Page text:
Photograph by Will Mosher
X-Factor It may sound melodramatic, but due to noise and emission complaints, motocross is facing a real threat in this state.
An aerospace engineer unveils the silent invention he says will save motocross
By Steve Hahn
The light blinks on with the flick of a switch. A subtle hum, almost a purr, is barely distinguishable above the sound of distant traffic.
"Is it on?" asks rocket scientist Neal Saiki. "Oh, yeah, the light is on. You're ready to go."
The off-road motorcycle, made especially for the loud, dirty sport of motocross, jets silently across the pavement of a business park, leaving not even a wisp of smoke in its wake—which makes sense, considering this motorcycle isn't burning anything. It runs completely on electricity and is one of the first motorbikes of its kind to be mass-marketed by an industry professional.
Using the newest in lithium-ion-battery technology and the same aluminum alloy used in Boeing airplanes, it's lighter and quicker than many of its competitors. It's fast, too, capable of accelerating from zero to 60 in four seconds. All that's missing is the stench, smoke and irritating noise of a two-stroke motor.
As if a clean, fast and lightweight off-road motorcycle weren't cool enough, Saiki, who designed mountain bikes for Trek, Santa Cruz Bicycles and a slew of individual mountain biking pros before founding Zero Motorcycles in 2006, is convinced his new Zero-X bike will save the dying sport of motocross in California.
It may sound melodramatic, but motocross is facing a real threat in this state. As housing developments sprout up next to formerly rural motocross tracks in growing cities, dirt bikes risk being fingered as a nuisance. Eventually, the cost of police citations can become so burdensome to track owners that they shut down, leaving enthusiasts to travel long distances to find a track where neighbors won't complain.
"On the Central Coast of California alone, six tracks have been shut down in the last two years," says Saiki. "It's because of the noise. Every county in California has a noise ordinance covering off-road motorcycles. So really, people have no choice but to go to silent motorcycles."
Saiki, a self-described "outdoorsman" who received an aerospace degree from Cal Poly before going to work for NASA early in his career, gazes thoughtfully into the distance as he recalls a particularly gruesome story that convinced him it was time to release the Zero-X.
"Just last year, someone in Los Gatos hated the sound of the off-road vehicles going by their property so much they strung up a rope across the road. A rider came by and it almost ripped his head off! The guy had to get like a hundred stitches across his neck," says Saiki. "So these riders really need this technology right now."
The environmental benefits of an electric motorbike are obvious, but the point Saiki is fixated on is that these vehicles are just as fun as any smog-spewing, gas-powered Kawasaki. Not to mention that it costs less than the equivalent of a penny a gallon to fill up, or around $300 a year to power.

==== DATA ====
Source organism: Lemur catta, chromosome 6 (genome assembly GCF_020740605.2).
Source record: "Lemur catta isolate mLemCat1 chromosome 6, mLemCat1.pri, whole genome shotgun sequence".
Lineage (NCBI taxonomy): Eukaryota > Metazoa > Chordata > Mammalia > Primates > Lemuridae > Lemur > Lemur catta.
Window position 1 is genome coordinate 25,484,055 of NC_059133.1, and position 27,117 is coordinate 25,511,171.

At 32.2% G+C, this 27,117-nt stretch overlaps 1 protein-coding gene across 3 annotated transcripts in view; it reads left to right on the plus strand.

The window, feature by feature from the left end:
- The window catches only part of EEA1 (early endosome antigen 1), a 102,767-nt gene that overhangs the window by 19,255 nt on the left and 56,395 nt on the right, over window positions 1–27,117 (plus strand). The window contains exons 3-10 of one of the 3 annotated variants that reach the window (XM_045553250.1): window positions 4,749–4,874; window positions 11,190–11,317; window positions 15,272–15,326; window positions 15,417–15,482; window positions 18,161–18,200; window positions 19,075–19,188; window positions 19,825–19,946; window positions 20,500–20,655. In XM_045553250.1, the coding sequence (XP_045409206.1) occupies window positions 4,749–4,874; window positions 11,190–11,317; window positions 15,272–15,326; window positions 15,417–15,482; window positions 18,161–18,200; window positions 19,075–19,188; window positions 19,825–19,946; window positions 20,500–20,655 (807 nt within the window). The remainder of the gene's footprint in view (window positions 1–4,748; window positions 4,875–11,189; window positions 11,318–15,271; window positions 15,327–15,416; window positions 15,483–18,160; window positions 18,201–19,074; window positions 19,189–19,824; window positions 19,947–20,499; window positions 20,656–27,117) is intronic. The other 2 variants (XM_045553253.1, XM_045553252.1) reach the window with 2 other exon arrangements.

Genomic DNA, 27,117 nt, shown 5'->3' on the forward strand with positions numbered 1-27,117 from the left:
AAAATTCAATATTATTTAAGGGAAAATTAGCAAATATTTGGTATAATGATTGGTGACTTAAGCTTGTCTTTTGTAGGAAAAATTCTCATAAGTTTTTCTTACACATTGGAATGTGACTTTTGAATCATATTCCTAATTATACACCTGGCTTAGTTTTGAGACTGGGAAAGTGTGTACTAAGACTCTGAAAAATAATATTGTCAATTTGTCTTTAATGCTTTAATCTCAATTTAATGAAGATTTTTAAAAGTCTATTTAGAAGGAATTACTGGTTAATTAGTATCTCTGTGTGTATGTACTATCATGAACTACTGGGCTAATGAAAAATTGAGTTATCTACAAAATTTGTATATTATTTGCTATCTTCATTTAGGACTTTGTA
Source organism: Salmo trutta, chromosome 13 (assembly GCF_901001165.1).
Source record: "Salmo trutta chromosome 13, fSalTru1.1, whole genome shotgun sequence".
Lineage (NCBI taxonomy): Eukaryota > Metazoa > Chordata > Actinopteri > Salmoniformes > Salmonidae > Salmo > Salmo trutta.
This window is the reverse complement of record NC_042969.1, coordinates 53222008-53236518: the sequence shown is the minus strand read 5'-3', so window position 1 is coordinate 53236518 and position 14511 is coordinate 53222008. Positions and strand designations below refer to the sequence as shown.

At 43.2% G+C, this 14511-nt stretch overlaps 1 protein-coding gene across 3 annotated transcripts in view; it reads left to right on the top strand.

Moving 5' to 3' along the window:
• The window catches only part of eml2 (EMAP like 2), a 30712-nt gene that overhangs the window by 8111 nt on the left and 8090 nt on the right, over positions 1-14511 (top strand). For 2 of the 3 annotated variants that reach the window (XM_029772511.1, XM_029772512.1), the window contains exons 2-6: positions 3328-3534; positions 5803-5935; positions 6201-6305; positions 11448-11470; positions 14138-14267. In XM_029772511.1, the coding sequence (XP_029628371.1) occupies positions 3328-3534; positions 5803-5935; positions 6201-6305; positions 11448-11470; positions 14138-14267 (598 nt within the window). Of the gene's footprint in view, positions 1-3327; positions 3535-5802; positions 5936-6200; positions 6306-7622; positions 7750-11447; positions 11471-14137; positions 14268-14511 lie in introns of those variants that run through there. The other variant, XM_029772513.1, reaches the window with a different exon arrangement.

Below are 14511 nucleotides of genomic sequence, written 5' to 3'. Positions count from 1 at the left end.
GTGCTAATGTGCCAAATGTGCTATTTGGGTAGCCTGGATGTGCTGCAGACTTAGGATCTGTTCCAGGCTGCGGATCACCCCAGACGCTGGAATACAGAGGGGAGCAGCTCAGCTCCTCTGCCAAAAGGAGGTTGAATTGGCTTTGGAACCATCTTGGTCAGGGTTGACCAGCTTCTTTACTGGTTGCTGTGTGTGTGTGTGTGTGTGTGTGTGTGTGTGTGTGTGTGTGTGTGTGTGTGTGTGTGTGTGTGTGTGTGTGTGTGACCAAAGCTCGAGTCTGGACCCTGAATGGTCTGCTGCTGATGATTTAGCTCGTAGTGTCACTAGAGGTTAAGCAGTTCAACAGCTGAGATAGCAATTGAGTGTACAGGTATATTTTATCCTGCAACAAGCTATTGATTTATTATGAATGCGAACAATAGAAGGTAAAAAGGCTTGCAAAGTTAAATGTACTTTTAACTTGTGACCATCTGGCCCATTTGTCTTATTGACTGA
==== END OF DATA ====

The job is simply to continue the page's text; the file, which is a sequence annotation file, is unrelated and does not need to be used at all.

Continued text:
"We're fighting against this notion that electric vehicles are slow and boring," says Saiki. "We want to show that this thing is absolutely incredible. The lack of noise also adds a different element to the racing itself, because you can actually hear what's going on around you and the people creeping up behind. You can hear the trash talking, so it's a lot more fun."
Saiki is hoping the California Department of Parks and Recreation will share his excitement. He sold three units to the department for evaluation on use for rangers—tests are starting up in the Hollister hills—and he hopes it will want more. Montana's Department of Fish and Game also has one out for evaluation, and Zero Motorcycle's marketing drive is just warming up. Within the next few years, Saiki expects to sell thousands of units.
Daphne Green, deputy director of the parks department's off-highway vehicle division, hasn't had a chance to take the Zero-X out for a spin, but says she's excited about innovations in the off-roading industry. Along with the Zero X, her division is also testing out environmentally friendly ATVs, another electric motorcycle and some dune buggy–like creations known as "side-by-sides."
"We're looking within the department to reduce our carbon footprint," she says. "The ultimate goal, as a division, is to look at how we can work with the governor's directive to reduce our greenhouse gas emissions. The fact that this is a local company really helps accomplish that objective as well."
Back in the parking lot, Saiki demonstrates the tricks he's learned on the bike so far. As he pops a wheelie and lets out a yelp of pleasure, it's obvious he's realized a life dream. Saiki brings the bike to a stop, a grin brightening his face.
"I've always wanted to do a motorcycle, but I've also been very involved in the electric-car movement and the broader environmental movement," he says, adding that NASA studies he conducted convinced him electric was the answer. "It was obvious that electric vehicles are the only things that are ecologically sound and will lessen our dependence on foreign oil. The current way motocross is set up, with gas-powered pickup trucks ferrying around gas-powered motorbikes, is ecologically crazy. The Zero-X is a great way to share the environment and have fun."
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